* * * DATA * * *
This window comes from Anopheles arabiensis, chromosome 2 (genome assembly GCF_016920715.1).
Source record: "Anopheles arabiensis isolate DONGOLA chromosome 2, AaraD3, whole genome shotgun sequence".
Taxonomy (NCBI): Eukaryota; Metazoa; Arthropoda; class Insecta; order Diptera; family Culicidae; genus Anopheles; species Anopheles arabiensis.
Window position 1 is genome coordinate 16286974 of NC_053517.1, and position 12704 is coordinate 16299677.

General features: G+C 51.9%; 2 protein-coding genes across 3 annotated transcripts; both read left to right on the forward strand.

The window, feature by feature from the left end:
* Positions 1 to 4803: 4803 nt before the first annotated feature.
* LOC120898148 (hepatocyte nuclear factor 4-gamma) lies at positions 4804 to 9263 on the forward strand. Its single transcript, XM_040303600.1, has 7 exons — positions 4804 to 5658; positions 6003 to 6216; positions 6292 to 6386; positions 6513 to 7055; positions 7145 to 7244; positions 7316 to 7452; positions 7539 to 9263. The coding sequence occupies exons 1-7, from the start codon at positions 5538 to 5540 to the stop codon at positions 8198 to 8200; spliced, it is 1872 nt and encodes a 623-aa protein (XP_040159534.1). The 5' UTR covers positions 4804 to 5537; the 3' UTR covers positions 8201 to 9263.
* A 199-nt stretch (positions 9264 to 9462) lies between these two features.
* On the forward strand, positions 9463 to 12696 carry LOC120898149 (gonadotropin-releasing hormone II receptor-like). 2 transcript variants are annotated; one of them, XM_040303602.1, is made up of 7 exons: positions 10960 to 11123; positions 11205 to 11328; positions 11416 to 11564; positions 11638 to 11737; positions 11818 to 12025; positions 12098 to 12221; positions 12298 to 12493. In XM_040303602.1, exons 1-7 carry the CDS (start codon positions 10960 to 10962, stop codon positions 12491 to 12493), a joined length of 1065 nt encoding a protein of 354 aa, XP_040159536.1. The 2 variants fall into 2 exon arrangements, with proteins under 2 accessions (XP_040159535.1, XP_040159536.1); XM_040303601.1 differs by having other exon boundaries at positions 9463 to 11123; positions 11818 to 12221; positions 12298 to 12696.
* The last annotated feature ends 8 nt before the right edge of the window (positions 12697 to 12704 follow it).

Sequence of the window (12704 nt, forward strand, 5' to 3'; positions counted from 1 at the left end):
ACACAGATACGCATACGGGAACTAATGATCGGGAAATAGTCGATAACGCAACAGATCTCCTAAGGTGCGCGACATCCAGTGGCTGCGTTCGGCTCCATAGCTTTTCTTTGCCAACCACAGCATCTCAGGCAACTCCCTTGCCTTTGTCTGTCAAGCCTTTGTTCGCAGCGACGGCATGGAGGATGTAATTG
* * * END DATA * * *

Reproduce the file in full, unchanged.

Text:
This window comes from Anopheles arabiensis, chromosome 2 (genome assembly GCF_016920715.1).
Source record: "Anopheles arabiensis isolate DONGOLA chromosome 2, AaraD3, whole genome shotgun sequence".
Taxonomy (NCBI): Eukaryota; Metazoa; Arthropoda; class Insecta; order Diptera; family Culicidae; genus Anopheles; species Anopheles arabiensis.
Window position 1 is genome coordinate 16286974 of NC_053517.1, and position 12704 is coordinate 16299677.

General features: G+C 51.9%; 2 protein-coding genes across 3 annotated transcripts; both read left to right on the forward strand.

The window, feature by feature from the left end:
* Positions 1 to 4803: 4803 nt before the first annotated feature.
* LOC120898148 (hepatocyte nuclear factor 4-gamma) lies at positions 4804 to 9263 on the forward strand. Its single transcript, XM_040303600.1, has 7 exons — positions 4804 to 5658; positions 6003 to 6216; positions 6292 to 6386; positions 6513 to 7055; positions 7145 to 7244; positions 7316 to 7452; positions 7539 to 9263. The coding sequence occupies exons 1-7, from the start codon at positions 5538 to 5540 to the stop codon at positions 8198 to 8200; spliced, it is 1872 nt and encodes a 623-aa protein (XP_040159534.1). The 5' UTR covers positions 4804 to 5537; the 3' UTR covers positions 8201 to 9263.
* A 199-nt stretch (positions 9264 to 9462) lies between these two features.
* On the forward strand, positions 9463 to 12696 carry LOC120898149 (gonadotropin-releasing hormone II receptor-like). 2 transcript variants are annotated; one of them, XM_040303602.1, is made up of 7 exons: positions 10960 to 11123; positions 11205 to 11328; positions 11416 to 11564; positions 11638 to 11737; positions 11818 to 12025; positions 12098 to 12221; positions 12298 to 12493. In XM_040303602.1, exons 1-7 carry the CDS (start codon positions 10960 to 10962, stop codon positions 12491 to 12493), a joined length of 1065 nt encoding a protein of 354 aa, XP_040159536.1. The 2 variants fall into 2 exon arrangements, with proteins under 2 accessions (XP_040159535.1, XP_040159536.1); XM_040303601.1 differs by having other exon boundaries at positions 9463 to 11123; positions 11818 to 12221; positions 12298 to 12696.
* The last annotated feature ends 8 nt before the right edge of the window (positions 12697 to 12704 follow it).

Sequence of the window (12704 nt, forward strand, 5' to 3'; positions counted from 1 at the left end):
ACACAGATACGCATACGGGAACTAATGATCGGGAAATAGTCGATAACGCAACAGATCTCCTAAGGTGCGCGACATCCAGTGGCTGCGTTCGGCTCCATAGCTTTTCTTTGCCAACCACAGCATCTCAGGCAACTCCCTTGCCTTTGTCTGTCAAGCCTTTGTTCGCAGCGACGGCATGGAGGATGTAATTG